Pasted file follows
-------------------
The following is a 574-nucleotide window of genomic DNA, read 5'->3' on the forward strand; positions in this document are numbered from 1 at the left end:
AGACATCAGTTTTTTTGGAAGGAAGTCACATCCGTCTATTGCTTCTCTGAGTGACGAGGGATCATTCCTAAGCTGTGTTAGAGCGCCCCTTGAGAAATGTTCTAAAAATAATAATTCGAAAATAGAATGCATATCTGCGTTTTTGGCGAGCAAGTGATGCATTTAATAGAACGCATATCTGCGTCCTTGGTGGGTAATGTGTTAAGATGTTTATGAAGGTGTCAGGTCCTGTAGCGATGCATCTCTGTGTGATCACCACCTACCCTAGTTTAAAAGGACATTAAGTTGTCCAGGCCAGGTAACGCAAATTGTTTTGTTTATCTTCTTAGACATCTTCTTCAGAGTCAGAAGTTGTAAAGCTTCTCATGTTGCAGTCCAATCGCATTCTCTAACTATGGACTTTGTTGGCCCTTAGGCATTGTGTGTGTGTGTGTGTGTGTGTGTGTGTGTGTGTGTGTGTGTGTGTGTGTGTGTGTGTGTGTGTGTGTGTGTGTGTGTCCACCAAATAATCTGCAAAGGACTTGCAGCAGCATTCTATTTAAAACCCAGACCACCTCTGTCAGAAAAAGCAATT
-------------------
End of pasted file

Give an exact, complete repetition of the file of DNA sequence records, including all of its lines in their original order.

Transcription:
The following is a 574-nucleotide window of genomic DNA, read 5'->3' on the forward strand; positions in this document are numbered from 1 at the left end:
AGACATCAGTTTTTTTGGAAGGAAGTCACATCCGTCTATTGCTTCTCTGAGTGACGAGGGATCATTCCTAAGCTGTGTTAGAGCGCCCCTTGAGAAATGTTCTAAAAATAATAATTCGAAAATAGAATGCATATCTGCGTTTTTGGCGAGCAAGTGATGCATTTAATAGAACGCATATCTGCGTCCTTGGTGGGTAATGTGTTAAGATGTTTATGAAGGTGTCAGGTCCTGTAGCGATGCATCTCTGTGTGATCACCACCTACCCTAGTTTAAAAGGACATTAAGTTGTCCAGGCCAGGTAACGCAAATTGTTTTGTTTATCTTCTTAGACATCTTCTTCAGAGTCAGAAGTTGTAAAGCTTCTCATGTTGCAGTCCAATCGCATTCTCTAACTATGGACTTTGTTGGCCCTTAGGCATTGTGTGTGTGTGTGTGTGTGTGTGTGTGTGTGTGTGTGTGTGTGTGTGTGTGTGTGTGTGTGTGTGTGTGTGTGTGTGTCCACCAAATAATCTGCAAAGGACTTGCAGCAGCATTCTATTTAAAACCCAGACCACCTCTGTCAGAAAAAGCAATT